Saturday, March 23, 2013

Ideas for Poems from Dr. T.

As I anticipate writing a poem a day during the month of April, I was happy to come across a site that gives 100 ideas for poems: Perhaps others who plan to participate in this event will also find some of these ideas helpful. These prompts could also be used for future writings, even after the end of the upcoming event.

The first 25 ideas include:

Ideas for Poems

You can write a poem:
  1. Describing a person by describing his or her belongings.
  2. Speaking from the point of view of something you lost or misplaced.
  3. In the shape of its subject (a concrete poem)
  4. Telling about something that happened long ago, to you or to someone else.
  5. As a conversation between two people, objects, ideas, or animals.
  6. Defining words in strange and new ways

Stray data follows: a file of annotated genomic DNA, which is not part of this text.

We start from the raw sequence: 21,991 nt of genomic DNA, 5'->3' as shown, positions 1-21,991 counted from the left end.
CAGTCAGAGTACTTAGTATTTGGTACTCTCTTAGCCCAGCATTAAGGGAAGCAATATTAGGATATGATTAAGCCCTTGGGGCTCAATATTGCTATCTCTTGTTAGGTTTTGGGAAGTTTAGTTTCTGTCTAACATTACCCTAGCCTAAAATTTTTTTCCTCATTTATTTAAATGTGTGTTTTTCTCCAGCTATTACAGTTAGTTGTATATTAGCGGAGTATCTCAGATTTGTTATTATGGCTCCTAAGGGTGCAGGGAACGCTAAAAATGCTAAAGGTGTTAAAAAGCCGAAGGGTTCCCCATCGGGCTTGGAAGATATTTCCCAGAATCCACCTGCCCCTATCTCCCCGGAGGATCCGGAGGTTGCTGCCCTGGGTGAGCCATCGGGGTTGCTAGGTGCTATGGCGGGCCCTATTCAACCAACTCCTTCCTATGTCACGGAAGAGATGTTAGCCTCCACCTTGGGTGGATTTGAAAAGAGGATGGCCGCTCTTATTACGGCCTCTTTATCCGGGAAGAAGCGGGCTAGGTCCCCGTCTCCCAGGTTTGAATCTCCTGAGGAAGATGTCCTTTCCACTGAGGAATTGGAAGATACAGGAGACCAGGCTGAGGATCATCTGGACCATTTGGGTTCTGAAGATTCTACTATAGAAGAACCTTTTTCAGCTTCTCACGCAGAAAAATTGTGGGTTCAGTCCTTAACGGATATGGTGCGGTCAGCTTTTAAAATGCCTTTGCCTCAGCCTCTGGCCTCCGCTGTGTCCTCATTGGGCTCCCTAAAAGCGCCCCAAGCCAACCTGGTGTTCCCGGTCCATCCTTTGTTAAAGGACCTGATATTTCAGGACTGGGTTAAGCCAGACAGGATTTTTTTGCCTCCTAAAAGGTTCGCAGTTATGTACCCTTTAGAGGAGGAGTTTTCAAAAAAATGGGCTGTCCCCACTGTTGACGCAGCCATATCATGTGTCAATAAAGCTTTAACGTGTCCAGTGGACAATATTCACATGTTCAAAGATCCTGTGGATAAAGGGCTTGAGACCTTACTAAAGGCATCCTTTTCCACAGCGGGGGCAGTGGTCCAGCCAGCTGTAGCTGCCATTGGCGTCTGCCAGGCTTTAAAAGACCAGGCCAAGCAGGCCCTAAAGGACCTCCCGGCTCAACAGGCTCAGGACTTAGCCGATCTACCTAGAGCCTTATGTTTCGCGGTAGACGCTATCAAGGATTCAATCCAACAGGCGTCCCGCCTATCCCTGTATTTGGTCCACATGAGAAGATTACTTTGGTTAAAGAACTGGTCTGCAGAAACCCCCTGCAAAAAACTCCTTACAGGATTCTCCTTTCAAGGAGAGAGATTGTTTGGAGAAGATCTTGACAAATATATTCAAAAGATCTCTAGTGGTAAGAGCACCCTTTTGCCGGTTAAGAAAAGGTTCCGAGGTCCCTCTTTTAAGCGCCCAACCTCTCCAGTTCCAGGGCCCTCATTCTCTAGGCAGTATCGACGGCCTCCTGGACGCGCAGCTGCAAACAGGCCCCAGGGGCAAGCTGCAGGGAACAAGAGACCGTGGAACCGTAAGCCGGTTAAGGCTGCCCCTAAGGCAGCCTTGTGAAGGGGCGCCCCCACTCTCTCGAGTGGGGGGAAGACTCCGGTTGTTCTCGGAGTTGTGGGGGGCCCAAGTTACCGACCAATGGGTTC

7. About something in the news.
  8. As dialogue in a play
  9. With assonance (repeating the same vowel sounds)
  10. Using alliteration (repeating the same consonant sound)
  11. About noisy things in words that sound like the noises they make.
  12. In one loooooong sentence.
  13. About your favorite sport
  14. Pretending you are somebody else.
  15. With the title acting as the first line of the poem.
  16. Explaining what it's like to wake up in the morning, using sounds.
  17. Imitating a poet or a poem you like.
  18. Describing a person by describing his actions, using strong verbs
  19. As an acrostic, using unexpected ideas. Mix long and short lines. Use your own name. Use a series of words. Put the acrostic word in the middle of the poem instead of at the beginning.
  20. About a feeling, using color, shape, texture and size adjectives.
  21. Repeating things you've overheard in the halls, fragments of conversation and statements
  22. In stanzas with the rhyme scheme abba, cddc, and so on.
  23. Using words from an entry in your classroom journal
  24. Telling what a place will look like in a hundred years, or what it looked like a century ago.
  25. Saying exactly the same thing over and over in completely different ways.

The above ideas are from:

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